By Andreja Jarc.
The timing industry is anxiously waiting for the unavoidable Leap Second Insertion which is announced for this year on June 30, 2015 at UTC midnight. The Leap Second has been introduced by The International Earth Rotation Service (IERS) in order to keep up the relationship between the UTC time and the Earth rotation. Since launching of the UTC time in the 1970’s, 16 leap seconds have been inserted until now, and the 17th is added at the end of June.
The leap second is seen as an unpleasant discontinuity in the global time scale as it causes an abrupt time jump which may provoke a lot of confusion for the synchronized systems. Just imagine high speed trading algorithms where each nanosecond difference is crucial to decide between high profits or loss. And if a leap second appears within a trading day (e.g. UTC midnight + 9 hrs local time), this particular additional second may be worth millions…
Anyway, it is important to be prepared. One of the approaches is to simulate the leap second event in your testing environment and to check how different devices handle the event. In this blog post I will introduce you to the Meinberg PROTOSIM Simulation Software which can help to simulate a leap second in NTP and PTP networks.
Let us walk together through a possible test scenario. In MBGPROTOSIM we will simulate an NTP server with a Leap Second insertion on June 30, 2015 after 23:59:59 UTC time and check how an NTP client handles the insertion.
After starting the MBGPROTOSIM tool, you can configure a new NTP-Server in two steps as shown on the following figures 1 and 2.
Figure 1: To perform a Leap Second test, enable the Date Simulation and Leap Second Simulation in the first page of the “Add Group” configuration dialogue and set the start time of the simulation to June 30, 2015, shortly before midnight.
Figure 2: Set the correct NTP parameters at Step 2 for the simulated NTP Server. For this test, the settings as shown above will do the right job for you.
Start the Simulation by pressing the “Run Simulation” button. Since the simulation is now running this particular icon is faded out in the screenshot below.
Figure 3: Simulated NTP server with the upcoming Leap Second insertion. In the NTP Logs you can check if requests and responses between (real) NTP clients and the simulated server have been successfully exchanged.
Now we have to check what is happening on the NTP client. For this test I used a Win 8.1 laptop with running ntp 4.2.8p1 version. With the NTP Monitor tool for Windows from Meinberg I see the following NTP status:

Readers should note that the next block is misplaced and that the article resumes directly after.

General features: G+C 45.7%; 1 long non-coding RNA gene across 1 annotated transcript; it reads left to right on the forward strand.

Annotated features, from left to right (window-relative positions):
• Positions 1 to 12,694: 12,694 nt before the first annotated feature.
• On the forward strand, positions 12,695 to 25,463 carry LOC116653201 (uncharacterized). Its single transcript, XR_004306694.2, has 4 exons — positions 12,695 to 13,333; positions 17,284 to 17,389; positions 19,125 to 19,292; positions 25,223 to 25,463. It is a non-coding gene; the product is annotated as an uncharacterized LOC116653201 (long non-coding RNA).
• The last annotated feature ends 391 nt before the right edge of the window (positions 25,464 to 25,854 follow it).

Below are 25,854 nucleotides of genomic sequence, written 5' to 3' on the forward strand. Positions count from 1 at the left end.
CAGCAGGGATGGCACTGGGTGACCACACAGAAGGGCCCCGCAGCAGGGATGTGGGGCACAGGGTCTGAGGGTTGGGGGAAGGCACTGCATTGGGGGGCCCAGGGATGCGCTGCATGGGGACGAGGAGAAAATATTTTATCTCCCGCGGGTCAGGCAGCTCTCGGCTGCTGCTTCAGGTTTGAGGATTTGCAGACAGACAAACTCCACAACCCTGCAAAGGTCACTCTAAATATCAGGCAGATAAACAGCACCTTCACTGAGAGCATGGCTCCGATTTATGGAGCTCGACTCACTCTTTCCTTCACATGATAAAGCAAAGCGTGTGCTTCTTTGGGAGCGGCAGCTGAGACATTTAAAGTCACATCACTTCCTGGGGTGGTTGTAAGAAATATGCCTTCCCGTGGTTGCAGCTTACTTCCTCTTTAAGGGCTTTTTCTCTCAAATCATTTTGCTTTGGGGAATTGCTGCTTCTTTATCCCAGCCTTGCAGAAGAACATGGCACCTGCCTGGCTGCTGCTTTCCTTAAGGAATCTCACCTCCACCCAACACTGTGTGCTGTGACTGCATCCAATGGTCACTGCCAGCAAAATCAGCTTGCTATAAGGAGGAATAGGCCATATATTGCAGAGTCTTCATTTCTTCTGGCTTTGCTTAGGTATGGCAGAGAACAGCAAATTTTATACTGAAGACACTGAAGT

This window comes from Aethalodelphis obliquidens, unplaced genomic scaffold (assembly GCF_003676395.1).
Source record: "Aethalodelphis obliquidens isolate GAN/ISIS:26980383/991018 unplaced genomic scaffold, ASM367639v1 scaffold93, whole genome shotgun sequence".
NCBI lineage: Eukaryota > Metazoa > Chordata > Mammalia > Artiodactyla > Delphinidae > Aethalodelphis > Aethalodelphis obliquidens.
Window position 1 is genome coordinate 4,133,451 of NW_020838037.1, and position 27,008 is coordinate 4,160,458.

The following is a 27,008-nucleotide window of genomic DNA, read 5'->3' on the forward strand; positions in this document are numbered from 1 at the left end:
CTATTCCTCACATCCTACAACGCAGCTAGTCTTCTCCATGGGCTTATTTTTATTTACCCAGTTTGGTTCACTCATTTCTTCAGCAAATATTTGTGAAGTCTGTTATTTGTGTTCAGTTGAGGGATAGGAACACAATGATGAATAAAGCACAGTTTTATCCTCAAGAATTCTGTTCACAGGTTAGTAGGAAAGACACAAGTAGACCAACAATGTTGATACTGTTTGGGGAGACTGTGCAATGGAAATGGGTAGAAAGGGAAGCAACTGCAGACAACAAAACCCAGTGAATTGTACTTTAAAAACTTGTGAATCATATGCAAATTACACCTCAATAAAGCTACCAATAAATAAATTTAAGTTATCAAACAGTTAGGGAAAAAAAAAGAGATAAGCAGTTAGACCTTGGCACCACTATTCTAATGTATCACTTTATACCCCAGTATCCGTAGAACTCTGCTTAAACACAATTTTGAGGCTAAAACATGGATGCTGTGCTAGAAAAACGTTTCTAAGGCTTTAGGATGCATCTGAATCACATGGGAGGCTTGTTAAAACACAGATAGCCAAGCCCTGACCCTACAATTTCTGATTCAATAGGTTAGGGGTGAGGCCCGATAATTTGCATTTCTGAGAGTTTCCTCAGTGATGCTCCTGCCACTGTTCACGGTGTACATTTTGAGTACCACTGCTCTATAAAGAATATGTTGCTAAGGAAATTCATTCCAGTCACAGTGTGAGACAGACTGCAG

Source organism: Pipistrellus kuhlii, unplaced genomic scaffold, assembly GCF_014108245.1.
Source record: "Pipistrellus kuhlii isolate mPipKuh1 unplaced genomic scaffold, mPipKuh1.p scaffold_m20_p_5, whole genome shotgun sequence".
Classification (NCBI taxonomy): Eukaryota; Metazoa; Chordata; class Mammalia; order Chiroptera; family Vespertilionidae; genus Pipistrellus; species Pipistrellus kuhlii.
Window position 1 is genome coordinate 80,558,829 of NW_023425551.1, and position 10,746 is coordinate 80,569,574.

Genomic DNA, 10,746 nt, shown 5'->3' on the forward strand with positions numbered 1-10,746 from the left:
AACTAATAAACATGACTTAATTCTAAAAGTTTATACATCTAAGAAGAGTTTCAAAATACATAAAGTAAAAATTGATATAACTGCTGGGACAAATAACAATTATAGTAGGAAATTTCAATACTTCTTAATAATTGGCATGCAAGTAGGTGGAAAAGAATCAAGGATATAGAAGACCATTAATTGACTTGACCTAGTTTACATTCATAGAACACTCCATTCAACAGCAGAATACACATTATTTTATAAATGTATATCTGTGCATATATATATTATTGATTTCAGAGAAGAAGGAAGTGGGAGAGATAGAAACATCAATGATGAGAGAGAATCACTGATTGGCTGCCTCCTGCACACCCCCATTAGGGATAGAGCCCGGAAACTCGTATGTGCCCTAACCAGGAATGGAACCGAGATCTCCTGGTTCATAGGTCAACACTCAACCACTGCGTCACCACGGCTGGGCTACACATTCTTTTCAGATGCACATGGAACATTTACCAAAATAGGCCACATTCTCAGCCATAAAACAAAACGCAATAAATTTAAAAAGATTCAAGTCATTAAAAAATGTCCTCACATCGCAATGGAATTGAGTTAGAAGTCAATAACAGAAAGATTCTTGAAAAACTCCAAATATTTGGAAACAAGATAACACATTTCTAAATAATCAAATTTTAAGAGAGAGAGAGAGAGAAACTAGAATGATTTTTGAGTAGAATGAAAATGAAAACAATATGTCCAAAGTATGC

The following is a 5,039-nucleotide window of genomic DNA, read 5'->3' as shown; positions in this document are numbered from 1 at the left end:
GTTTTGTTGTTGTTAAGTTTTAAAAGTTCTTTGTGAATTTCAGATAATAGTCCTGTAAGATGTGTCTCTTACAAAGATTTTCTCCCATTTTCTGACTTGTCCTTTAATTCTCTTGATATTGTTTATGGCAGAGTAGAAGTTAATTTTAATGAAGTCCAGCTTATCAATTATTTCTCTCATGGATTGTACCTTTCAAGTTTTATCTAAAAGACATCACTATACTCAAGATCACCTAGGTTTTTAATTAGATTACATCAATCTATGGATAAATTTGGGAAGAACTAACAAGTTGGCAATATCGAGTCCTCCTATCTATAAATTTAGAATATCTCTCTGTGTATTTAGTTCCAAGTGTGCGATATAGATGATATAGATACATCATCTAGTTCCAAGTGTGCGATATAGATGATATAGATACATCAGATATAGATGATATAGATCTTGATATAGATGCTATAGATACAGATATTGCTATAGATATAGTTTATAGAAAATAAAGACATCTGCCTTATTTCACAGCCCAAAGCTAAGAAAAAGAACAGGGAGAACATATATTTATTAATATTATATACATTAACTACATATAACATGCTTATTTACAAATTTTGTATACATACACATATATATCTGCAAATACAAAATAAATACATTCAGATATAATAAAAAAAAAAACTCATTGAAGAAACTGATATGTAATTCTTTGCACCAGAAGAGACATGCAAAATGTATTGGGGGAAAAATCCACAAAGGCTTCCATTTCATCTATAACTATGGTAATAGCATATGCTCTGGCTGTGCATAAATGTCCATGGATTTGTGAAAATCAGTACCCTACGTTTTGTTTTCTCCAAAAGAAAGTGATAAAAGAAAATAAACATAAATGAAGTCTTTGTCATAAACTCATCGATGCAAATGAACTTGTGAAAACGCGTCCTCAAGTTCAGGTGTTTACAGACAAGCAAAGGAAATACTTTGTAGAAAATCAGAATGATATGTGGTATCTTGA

Figure 4: NTP Client sync to the simulated NTP server with the correct refid and other parameters as configured in MBGPROTOSIM.
Please note that the Windows client will actually set its date to June 30, 2015. If you later reset the clock to the correct date, any files and timestamps that have been created during the tests will be in the future. This can cause problems with a lot of programs like eMail clients (recording the arrival date/time of mail messages), databases (using timestamps to indicate changed data records) and so on.
I therefore strongly recommend to not use a client system that has important or useful data on it . If that is not possible, quit all other programs and stop all services not required for this test and avoid creating / modifying files during the period in which your test system is synchronized to the simulated server. As always, creating a back up is a good idea and crucial to avoid data loss.
I check now the NTP timing sequence between a client and the server in Wireshark (a helpful network analyzing tool, you can get it for free from Wireshark).
Figure 5: NTP packets exchange between a client and server a few minutes prior the Leap Second event. Please note that the LS indicator flag is correctly set to 01. This is an announcement bit which activates the Leap Second handling in ntpd on the client when a Leap Second is inserted.
After the fact you can check whether the client correctly inserted the leap second. Just a quick check from the Event Viewer perspective:
Figure 6: We see here that a positive leap second has been successfully inserted in the client.
Let us check the content of the NTP packets again. Is there any difference in the packet sequence between a client and server?
Figure 7: As you can notice, the LS Flag is now set back to normal “00” which implies that no Leap Second is announced.
This is one of the possible tests to see how an NTP client handles the announced Leap Second event. To learn about the Leap Second and its handling in various time transfer protocols like NTP, PTP, IRIG etc., join us at the upcoming Leap Second Workshop organized by the Meinberg Sync Academy. The Theory and extensive hands-on testing – including scenarios using various OS (Linux and Windows) client and server implementations – will be provided by experienced NTP and Leap Second experts.
This is a great opportunity to prepare yourself and your network for this year’s Leap Second and learn fundamentals that help you and your colleagues to avoid problems caused by this planned time discontinuity.